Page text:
Mmmmm all wrapped up and ready to go into my belly.
The meat is just so good! You can’t go wrong with this dish. At $88 for the duck, it was prepared very well and I like the effort of having it roasted in-house and ready when you arrive. It is definitely more expensive than other restaurants.
An assorted appetizer plate arrived with:
- Tossed Cilantro, Scallion & Red Peanut Salad 陕西大拌菜
- Marinated Mushroom 迷你小香菇
- Crispy Beef Tongue 脆皮牛舌
- Honey Grapefruit Spare Ribs 西柚蜜汁糖醋排
The marinated mushroom had a delicious savoury flavour. I could keep on eating these since I love mushrooms. Tossed Cilantro, Scallion & Red Peanut Salad was ok, it was nice to have the freshness of the cilantro. Honey Grapefruit Spare Ribs had a nice sweet sauce and the meat was tender. The crispy beef tongue was pretty bad since it was mushy and oily. I would have just preferred the slices of tongue without any breading.
Braised Sea Cucumber 長安蔥燒海參 is braised for 48 hours with 20 different herbs and spices. What’s great about sea cucumbers is that it takes on the flavours of the marinade to really intensify the flavour. Sea cucumbers on its own really tastes like plain jelly. The herbs and spices really elevate this dish. They don’t have a great presentation because of its look. The dish is definitely an asian delicacy and isn’t cheap.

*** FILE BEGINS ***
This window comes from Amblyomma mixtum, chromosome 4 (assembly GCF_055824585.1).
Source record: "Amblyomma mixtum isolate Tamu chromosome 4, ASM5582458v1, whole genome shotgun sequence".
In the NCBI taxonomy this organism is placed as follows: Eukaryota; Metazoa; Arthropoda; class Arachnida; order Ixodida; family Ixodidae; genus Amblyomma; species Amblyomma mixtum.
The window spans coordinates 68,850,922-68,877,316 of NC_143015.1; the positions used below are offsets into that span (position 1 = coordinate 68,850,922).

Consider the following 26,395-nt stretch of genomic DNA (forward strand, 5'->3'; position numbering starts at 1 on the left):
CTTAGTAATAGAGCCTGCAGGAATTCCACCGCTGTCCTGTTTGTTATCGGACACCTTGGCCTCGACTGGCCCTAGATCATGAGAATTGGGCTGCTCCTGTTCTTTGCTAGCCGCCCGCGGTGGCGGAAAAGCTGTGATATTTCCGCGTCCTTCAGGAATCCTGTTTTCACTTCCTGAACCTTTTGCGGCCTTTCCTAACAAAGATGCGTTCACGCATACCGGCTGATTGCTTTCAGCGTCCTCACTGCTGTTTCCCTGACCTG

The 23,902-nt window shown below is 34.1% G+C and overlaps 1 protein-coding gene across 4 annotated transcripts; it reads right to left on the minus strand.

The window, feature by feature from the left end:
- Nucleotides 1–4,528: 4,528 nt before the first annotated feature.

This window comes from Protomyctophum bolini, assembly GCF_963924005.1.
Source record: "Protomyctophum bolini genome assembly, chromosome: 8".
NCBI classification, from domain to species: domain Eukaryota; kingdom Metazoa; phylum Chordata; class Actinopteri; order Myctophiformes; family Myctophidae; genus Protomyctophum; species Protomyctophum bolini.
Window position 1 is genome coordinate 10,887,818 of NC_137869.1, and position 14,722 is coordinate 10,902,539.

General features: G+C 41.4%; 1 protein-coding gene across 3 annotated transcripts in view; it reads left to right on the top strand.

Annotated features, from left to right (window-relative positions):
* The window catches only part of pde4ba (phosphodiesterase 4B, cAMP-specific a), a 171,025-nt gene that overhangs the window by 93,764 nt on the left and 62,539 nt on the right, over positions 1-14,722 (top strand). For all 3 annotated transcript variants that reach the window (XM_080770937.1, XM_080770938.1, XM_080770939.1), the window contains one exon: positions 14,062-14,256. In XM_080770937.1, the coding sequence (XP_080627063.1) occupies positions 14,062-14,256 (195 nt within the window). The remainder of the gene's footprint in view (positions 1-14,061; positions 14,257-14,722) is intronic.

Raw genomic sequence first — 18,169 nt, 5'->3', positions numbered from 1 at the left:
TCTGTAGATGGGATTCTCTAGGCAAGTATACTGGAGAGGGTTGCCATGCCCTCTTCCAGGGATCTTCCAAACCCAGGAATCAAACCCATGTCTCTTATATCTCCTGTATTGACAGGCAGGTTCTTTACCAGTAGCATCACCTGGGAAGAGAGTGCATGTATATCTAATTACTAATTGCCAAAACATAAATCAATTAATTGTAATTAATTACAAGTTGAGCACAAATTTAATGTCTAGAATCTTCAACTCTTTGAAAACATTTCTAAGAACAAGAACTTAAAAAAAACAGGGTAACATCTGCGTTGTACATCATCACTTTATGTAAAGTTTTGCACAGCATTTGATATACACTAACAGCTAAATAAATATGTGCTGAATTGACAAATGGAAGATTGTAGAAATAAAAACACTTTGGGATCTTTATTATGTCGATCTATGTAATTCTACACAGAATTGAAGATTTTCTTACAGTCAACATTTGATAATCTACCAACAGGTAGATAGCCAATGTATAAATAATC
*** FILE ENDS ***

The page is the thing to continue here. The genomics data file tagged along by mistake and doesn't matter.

Imperial Hot & Sour Soup 回坊酸辣湯 is presented in an ornate golden bowl served with a Chinese donut.
The first couple of sips were good, but as time went on, it turned out quite spicy due to the intense amount of white pepper. I couldn’t even finish it.
House Special Fried Chili Lobster 香辣龍蝦 has a beautiful presentation and I did like this dish. The lobster was very tender and I enjoyed the sauce they had with it. There was a lot of dried peppers in the dish, but it wasn’t very hot. What was interesting about this dish is that there were crinkle-cut fries on top. A bit odd since you don’t normally see fries in Chinese dishes.
Chang’an Gourd Chicken 長安一品葫蘆雞 is deep-fried to crispy perfection. They cut the chicken up for the entire table so its easier to serve.